William’s project featured on “Visit Montgomery County” website
By Visit Montgomery County,
William Bernhardt III, a fourth-grade student at Hoover Elementary, was inspired by a project assigned by his teacher, Mrs. Danforth. The topic followed studying Johnny Champman (Johnny Appleseed,) and the assignment was to create something “apple related while using your own interests and strengths.” The timing aligned with Johnny Appleseed’s birthday, and the students had one week to complete their projects. Following project completion, each student practiced their public speaking skills and presented their project while other students honed their listening skills in the audience.
Combining his photography talents with the love of his hometown, William decided to photograph sites around Montgomery County, incorporating a lovingly selected apple “with a leaf” in his shots. At the age of 9, William took his Nikon camera, a Christmas gift received the previous year, to eleven attractions around Montgomery County. Each was artistically showcased including the apple “with a leaf” prominently placed in the foreground. He titled his project, Montgomery County: The Apple of My Eye.
When asked about his favorite photo, William (family and close friends call him Liam) said without hesitation, the Linden Depot Museum shot. This museum is a fully restored 1908 junction depot, exhibiting railroad memorabilia. As you can see here, he placed the apple, leaf forward, on the railroad track, yet was still able to get the entire train car in the shot.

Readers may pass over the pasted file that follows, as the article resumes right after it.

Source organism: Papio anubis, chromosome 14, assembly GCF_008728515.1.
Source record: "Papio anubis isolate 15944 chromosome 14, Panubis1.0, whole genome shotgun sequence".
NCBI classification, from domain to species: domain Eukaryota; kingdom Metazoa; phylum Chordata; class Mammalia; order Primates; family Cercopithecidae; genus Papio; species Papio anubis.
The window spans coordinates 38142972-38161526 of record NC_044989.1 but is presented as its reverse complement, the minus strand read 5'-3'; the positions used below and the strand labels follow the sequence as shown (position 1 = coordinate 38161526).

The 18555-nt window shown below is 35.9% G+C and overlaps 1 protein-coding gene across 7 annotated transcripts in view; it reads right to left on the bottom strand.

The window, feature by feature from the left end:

Honorable mention for favorite photo went to the Speed Cabin on the grounds of Lane Place. Speed Cabin was a safe haven on the underground railroad. In this shot, the ever-important leaf was situated on the right side of the apple, then placed right of center to the cabin door.
Young Bernhardt shared that one the most difficult shots was of the Carnegie Museum. This structure is Indiana’s first Carnegie Library, constructed using Indiana limestone. For this photo, he stood on a stool and placed the apple on a post, just so, in order to capture the imposing columns and limestone carvings.
Another challenging shot, according to William, was of the General Lew Wallace Study & Museum. A National Historic Landmark, this is the actual place where author, General Lew Wallace wrote most of his masterpiece, Ben-Hur, A Tale of the Christ. Shooting on a Sunday, the museum was closed, and the gates were locked. Trying several angles, the perfect photo was shot placing the apple, leaf forward, on the ground with the study in the background beyond the gates. This photo angle required William to get his shirt dirty laying on the ground.
After a day of shooting, William and his mother were off to CVS to get the pictures printed. From there, he mounted his favorites on black presentation board using red photo mats. Apple red, naturally.
When asked what he learned about Johnny Appleseed, William recounted that the pioneer nurseryman was born in Massachusetts. He learned that Appleseed traveled through Pennsylvania into Indiana to spread apple seeds, growing some of the first apple orchards. Johnny Appleseed died in Fort Wayne, forever tying him to Indiana.
You might be wondering about what grade William earned on his project. To no one’s surprise, he earned a 100%!
Visit www.visitmoco.com/montgomery-county-apple-of-my-eye/ to see all of the project photographs.